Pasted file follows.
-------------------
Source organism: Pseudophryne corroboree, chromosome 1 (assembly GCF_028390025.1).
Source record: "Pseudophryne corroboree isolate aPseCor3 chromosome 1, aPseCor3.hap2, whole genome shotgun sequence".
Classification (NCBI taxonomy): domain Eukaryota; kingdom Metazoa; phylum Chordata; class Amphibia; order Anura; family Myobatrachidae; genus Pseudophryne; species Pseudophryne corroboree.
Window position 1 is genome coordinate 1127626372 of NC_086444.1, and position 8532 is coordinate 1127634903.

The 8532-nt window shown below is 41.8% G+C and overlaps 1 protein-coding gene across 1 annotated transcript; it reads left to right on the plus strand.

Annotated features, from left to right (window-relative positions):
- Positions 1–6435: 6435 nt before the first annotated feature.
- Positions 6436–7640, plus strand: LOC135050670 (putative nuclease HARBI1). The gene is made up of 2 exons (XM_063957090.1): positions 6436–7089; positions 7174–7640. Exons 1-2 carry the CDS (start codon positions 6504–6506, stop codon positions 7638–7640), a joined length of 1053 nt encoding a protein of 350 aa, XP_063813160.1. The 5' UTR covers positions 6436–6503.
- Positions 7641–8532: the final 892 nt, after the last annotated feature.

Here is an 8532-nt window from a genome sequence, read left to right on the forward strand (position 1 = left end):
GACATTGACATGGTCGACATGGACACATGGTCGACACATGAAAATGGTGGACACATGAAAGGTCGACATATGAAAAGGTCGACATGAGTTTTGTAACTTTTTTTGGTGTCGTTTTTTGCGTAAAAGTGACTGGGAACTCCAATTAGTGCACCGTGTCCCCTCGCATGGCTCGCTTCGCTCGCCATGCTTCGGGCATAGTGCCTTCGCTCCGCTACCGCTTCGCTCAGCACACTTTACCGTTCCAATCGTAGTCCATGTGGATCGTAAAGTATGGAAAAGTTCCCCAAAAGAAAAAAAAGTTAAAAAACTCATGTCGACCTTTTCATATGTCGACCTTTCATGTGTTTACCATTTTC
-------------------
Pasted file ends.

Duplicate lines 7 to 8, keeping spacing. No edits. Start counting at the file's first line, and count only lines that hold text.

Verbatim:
- Positions 1–6435: 6435 nt before the first annotated feature.
- Positions 6436–7640, plus strand: LOC135050670 (putative nuclease HARBI1). The gene is made up of 2 exons (XM_063957090.1): positions 6436–7089; positions 7174–7640. Exons 1-2 carry the CDS (start codon positions 6504–6506, stop codon positions 7638–7640), a joined length of 1053 nt encoding a protein of 350 aa, XP_063813160.1. The 5' UTR covers positions 6436–6503.